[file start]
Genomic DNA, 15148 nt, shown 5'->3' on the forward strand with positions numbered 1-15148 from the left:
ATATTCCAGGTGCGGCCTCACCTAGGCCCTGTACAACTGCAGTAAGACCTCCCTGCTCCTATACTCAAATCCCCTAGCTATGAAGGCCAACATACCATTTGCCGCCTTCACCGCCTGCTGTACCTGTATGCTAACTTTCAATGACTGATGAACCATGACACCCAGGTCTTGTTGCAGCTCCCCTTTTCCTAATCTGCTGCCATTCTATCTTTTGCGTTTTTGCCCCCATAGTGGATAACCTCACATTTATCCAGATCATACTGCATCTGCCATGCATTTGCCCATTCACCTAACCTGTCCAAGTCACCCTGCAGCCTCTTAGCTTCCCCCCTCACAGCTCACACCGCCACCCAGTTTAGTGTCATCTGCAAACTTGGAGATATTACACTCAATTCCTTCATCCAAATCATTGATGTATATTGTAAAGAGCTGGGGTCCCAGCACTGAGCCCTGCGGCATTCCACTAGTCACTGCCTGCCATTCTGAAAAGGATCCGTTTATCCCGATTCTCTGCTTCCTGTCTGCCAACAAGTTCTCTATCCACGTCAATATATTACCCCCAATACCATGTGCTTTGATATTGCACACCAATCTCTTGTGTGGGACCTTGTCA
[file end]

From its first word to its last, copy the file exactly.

Genomic DNA, 15148 nt, shown 5'->3' on the forward strand with positions numbered 1-15148 from the left:
ATATTCCAGGTGCGGCCTCACCTAGGCCCTGTACAACTGCAGTAAGACCTCCCTGCTCCTATACTCAAATCCCCTAGCTATGAAGGCCAACATACCATTTGCCGCCTTCACCGCCTGCTGTACCTGTATGCTAACTTTCAATGACTGATGAACCATGACACCCAGGTCTTGTTGCAGCTCCCCTTTTCCTAATCTGCTGCCATTCTATCTTTTGCGTTTTTGCCCCCATAGTGGATAACCTCACATTTATCCAGATCATACTGCATCTGCCATGCATTTGCCCATTCACCTAACCTGTCCAAGTCACCCTGCAGCCTCTTAGCTTCCCCCCTCACAGCTCACACCGCCACCCAGTTTAGTGTCATCTGCAAACTTGGAGATATTACACTCAATTCCTTCATCCAAATCATTGATGTATATTGTAAAGAGCTGGGGTCCCAGCACTGAGCCCTGCGGCATTCCACTAGTCACTGCCTGCCATTCTGAAAAGGATCCGTTTATCCCGATTCTCTGCTTCCTGTCTGCCAACAAGTTCTCTATCCACGTCAATATATTACCCCCAATACCATGTGCTTTGATATTGCACACCAATCTCTTGTGTGGGACCTTGTCA